Benjamin, Aaronson, Edinger & Patanzo, P.A.

College football players’ value

 The beauty of writing an article such as this is that no one ever tells us what to write or how to write it. No parameters have ever been put on topics or points of view. It is in this vein that we write to you this month on a topic more important than the First Amendment, closer to our hearts than due process of law and more cherished to the average citizen in this country than the Constitution. Yes, this month’s article will be dedicated to college football.

 Since everyone and their brother has had an opinion or spoken on the Miami Hurricane recruiting scandal covering the last decade involving convicted felon Nevin Shapiro, it is our First Amendment right to express our opinions on the same. (See, we got the First Amendment in this article) As University of Florida alumnus and avid Florida Gator fans, it would be easy to trash the University of Miami. Yet, we have no intention of doing the same. Rather, what occurred with Nevin Shapiro giving cash to players, taking them or having them taken to strip clubs, paying for prostitutes, taking them for rides on his yacht, hosting them at his multi-million dollar mansion, and even providing an abortion for one player’s girlfriend, quite honestly could have had occurred at other institutions and in fact might just be occurring as we speak. The scandal surrounding the University of Miami football team is not just the University of Miami’s problem.

 Rather, the problem simply is a multi-million dollar sport that pays its inventory i.e. the players virtually nothing. The problem is a system where coaches make millions and assistant coaches can make up near the million dollar mark. The problem is a system where players cannot sell their own jerseys but institutions sell likenesses of their jerseys and make millions. The problem is players being interviewed on television, radio and in the print media as superstars and receiving virtually nothing for that stardom.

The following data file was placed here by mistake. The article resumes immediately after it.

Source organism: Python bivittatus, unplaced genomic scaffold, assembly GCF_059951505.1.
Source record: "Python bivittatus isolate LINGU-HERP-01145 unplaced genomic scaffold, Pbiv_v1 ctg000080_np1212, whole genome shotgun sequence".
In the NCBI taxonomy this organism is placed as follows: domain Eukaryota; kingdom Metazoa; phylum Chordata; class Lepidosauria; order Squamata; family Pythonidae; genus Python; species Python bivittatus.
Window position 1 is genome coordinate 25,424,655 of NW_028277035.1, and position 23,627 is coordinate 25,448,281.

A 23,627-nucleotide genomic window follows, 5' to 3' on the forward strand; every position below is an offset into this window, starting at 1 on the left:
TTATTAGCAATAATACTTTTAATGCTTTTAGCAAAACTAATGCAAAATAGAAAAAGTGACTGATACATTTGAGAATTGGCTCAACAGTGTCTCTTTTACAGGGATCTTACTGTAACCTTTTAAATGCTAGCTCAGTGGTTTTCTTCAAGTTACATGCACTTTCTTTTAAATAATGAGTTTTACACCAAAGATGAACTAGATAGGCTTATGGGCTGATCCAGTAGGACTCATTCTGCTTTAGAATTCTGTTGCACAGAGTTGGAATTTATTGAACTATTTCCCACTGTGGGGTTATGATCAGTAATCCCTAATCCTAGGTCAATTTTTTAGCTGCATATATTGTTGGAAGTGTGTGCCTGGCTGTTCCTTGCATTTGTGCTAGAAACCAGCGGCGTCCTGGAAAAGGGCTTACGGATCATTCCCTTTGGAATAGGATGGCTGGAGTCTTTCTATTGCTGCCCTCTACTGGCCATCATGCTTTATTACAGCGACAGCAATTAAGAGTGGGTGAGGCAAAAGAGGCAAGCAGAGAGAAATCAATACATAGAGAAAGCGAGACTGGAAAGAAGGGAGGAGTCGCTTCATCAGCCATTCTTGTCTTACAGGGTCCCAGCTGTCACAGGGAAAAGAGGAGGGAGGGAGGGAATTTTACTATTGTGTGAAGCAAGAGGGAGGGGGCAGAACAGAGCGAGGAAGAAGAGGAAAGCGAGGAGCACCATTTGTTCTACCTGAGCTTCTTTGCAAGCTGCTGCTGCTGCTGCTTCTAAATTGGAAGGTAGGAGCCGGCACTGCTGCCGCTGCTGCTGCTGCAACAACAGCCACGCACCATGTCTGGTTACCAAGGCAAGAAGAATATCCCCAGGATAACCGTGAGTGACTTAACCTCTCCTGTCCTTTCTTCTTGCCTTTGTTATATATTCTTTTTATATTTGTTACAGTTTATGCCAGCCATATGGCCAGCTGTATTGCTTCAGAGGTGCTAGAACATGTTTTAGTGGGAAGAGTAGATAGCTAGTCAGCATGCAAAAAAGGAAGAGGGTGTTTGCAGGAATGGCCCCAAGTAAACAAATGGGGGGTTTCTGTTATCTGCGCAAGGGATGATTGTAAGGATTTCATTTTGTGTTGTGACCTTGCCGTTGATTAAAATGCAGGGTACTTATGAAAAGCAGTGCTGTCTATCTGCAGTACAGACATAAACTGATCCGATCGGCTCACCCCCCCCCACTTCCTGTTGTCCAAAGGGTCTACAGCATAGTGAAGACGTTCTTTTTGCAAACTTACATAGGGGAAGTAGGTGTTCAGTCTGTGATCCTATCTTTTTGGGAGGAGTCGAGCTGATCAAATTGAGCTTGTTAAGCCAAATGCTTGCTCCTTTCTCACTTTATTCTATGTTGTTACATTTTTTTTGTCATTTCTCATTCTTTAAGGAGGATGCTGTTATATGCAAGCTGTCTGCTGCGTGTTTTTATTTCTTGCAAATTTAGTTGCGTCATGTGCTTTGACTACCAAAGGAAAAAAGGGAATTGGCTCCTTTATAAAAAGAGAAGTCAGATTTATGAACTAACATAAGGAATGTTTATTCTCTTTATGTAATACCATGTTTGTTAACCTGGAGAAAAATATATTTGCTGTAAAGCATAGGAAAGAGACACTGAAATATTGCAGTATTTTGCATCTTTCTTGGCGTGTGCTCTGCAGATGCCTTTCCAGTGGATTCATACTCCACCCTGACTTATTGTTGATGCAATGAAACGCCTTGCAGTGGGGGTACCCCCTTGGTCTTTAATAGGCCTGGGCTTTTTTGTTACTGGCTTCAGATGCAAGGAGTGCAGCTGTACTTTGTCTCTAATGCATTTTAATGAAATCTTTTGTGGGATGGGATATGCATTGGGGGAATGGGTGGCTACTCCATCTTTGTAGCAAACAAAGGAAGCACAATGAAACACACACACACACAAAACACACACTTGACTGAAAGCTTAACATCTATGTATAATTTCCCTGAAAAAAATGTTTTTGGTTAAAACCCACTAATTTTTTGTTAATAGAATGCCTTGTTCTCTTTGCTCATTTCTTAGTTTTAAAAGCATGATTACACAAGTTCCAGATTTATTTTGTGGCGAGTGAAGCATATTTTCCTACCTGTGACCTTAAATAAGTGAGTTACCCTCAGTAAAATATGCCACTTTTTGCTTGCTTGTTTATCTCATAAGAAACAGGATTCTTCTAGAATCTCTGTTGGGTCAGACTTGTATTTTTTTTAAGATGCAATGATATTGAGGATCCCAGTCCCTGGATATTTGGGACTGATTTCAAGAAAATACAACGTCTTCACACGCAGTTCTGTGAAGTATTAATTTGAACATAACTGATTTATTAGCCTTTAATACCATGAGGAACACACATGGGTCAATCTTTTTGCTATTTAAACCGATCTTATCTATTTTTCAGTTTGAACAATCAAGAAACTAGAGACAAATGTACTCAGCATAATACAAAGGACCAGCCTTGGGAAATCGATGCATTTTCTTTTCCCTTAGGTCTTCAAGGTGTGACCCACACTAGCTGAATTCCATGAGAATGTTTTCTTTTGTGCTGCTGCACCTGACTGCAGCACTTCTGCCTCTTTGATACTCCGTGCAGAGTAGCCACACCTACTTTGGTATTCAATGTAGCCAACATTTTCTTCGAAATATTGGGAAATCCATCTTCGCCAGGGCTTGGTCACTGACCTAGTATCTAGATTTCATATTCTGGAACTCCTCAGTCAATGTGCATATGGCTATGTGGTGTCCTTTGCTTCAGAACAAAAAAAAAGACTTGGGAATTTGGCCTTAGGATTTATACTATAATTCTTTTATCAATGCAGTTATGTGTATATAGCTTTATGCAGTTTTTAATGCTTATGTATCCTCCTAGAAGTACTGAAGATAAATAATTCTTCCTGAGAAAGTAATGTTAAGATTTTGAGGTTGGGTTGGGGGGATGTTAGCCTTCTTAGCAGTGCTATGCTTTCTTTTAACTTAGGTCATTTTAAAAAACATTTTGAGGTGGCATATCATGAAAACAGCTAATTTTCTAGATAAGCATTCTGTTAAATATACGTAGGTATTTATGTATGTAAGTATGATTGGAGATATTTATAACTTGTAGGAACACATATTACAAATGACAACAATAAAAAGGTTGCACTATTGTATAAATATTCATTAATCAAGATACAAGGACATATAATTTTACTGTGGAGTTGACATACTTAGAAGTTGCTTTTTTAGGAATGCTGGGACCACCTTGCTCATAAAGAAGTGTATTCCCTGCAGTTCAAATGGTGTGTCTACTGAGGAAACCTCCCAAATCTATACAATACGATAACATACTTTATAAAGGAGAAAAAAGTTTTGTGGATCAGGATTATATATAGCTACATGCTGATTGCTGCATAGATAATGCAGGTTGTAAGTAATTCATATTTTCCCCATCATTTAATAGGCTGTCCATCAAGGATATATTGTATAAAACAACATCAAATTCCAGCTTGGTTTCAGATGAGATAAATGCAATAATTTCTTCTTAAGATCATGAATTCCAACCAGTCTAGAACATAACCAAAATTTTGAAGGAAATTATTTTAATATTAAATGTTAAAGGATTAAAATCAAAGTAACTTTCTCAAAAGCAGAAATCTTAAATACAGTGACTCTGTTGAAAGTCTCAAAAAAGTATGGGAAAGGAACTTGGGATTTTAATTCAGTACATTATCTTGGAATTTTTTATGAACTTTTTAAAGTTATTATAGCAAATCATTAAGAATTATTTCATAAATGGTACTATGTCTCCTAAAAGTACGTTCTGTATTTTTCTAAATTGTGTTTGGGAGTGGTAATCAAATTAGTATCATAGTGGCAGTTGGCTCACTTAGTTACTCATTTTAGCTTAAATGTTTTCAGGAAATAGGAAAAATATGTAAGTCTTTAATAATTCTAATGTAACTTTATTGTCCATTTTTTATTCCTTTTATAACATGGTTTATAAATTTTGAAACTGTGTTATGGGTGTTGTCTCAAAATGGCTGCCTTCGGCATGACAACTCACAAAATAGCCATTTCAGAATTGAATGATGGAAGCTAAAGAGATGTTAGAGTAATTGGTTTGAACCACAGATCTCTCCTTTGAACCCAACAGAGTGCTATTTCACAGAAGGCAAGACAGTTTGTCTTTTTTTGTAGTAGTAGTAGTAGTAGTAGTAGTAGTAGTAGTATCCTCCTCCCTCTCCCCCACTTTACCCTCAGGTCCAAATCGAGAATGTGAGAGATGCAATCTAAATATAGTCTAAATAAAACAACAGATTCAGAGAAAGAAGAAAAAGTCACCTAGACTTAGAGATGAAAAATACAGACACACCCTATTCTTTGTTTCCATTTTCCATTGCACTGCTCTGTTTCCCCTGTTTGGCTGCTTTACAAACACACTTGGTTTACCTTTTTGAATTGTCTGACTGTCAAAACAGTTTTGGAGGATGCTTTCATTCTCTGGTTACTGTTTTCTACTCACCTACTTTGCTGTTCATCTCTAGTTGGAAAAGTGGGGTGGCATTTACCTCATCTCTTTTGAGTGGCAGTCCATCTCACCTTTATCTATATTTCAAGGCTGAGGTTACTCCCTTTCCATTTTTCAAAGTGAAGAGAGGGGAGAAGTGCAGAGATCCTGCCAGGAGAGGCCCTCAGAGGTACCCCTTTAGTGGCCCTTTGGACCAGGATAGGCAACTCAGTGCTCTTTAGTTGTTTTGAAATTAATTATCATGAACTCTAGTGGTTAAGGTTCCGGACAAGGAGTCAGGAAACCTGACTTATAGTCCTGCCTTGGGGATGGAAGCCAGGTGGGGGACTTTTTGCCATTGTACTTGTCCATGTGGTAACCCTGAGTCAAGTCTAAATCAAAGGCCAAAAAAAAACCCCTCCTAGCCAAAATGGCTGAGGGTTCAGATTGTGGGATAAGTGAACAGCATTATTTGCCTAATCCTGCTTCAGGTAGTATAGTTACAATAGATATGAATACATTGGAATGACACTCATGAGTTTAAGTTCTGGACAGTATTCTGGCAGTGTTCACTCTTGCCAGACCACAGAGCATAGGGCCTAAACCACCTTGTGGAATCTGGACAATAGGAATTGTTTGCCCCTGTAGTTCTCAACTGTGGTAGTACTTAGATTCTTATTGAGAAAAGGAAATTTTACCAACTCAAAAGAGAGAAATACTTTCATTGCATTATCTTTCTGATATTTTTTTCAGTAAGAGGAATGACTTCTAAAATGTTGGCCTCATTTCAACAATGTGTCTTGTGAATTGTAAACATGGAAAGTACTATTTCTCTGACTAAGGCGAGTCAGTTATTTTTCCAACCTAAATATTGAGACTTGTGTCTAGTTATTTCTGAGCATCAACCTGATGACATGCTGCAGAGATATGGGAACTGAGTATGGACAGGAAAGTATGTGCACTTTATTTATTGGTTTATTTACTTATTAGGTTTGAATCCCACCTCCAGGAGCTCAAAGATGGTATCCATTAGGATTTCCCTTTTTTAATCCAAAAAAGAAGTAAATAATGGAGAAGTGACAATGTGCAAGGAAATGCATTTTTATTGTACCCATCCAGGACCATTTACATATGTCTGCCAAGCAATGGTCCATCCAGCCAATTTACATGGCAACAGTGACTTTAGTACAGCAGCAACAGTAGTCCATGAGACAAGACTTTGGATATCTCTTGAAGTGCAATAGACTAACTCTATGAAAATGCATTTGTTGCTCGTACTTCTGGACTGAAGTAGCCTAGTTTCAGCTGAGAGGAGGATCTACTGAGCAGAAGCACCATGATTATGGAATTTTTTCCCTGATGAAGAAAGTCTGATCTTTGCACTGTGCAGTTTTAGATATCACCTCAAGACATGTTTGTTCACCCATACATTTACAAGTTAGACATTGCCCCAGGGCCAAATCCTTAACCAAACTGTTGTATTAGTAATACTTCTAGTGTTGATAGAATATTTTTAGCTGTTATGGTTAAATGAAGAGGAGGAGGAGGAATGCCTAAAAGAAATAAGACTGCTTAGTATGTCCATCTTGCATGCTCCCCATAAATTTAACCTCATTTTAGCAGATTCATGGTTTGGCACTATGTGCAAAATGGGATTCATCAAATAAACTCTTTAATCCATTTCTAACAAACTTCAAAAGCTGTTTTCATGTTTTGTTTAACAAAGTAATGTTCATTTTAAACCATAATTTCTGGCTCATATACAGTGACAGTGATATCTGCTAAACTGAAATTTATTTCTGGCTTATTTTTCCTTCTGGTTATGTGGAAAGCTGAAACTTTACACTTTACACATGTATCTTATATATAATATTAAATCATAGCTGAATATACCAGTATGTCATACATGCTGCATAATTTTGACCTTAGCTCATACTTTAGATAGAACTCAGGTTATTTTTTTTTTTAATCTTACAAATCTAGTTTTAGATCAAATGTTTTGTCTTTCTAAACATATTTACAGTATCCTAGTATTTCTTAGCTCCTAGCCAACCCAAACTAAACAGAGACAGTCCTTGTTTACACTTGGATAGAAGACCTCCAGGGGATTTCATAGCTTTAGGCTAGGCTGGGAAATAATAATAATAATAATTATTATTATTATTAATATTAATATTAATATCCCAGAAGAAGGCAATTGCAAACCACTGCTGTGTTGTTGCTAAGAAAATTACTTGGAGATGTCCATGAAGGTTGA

Some will say that athletes receive scholarships and that is payment enough. A four year education at a fine institution quite candidly is of value. To some of the athletes it is a greater value than their talents would get them on the open market if there was an open market to pay college football players. To others it is trivial considering their star power, their athletic prowess, and what the open market would bear for their services.

 Others say pay these athletes for their services, such as was proposed by Steve Spurrier, the now coach for the South Carolina Gamecocks. His proposal was $300.00 a game for the football players. Others would pay a greater amount to football players who generally pay for the rest of the athletic department’s expenditures. But will payment of these players of a certain fixed amount really solve the problem?

 For example, paying a player a thousand dollars a game may in fact relieve that stress that player has in providing clothing, entertainment and a normal college life. It may even give him some money to send back home to his family that is in need. But will it really stop that player, that superstar, that athlete that feels entitled, from turning down the $10,000.00 in rolled up bills given by a booster or the use of a new car while he attends college? Will it stop the athlete in need from being persuaded that if he goes to such and such school that his father will get a job working for one of the booster’s companies?

 Not because of the University of Miami scandal but highlighted because of it, over the next several months there will be a multitude of ideas of how to fix the system that is broken. Some will clamor for strict compliance while others will say that the fault lies in the NCAA rules that quite honestly are bazaar at best. The bottom line is, as long as college football brings in millions upon millions to the institution and billions upon billions to the college world as a whole, unless these athletes are paid like pro athletes with a value for their service determined by their ability and prowess, then there will always be cheating, and violations.

 So five years or ten years from now when we are older and grayer, we will revisit this article and this situation, because fundamentally nothing will have changed and another scandal involving another college will have reared its head. When this does occur, again we will step outside of the First Amendment arena, pontificate about nothing, spout our opinion and as the great Emily Litella of Saturday Night Live once said “never mind”.

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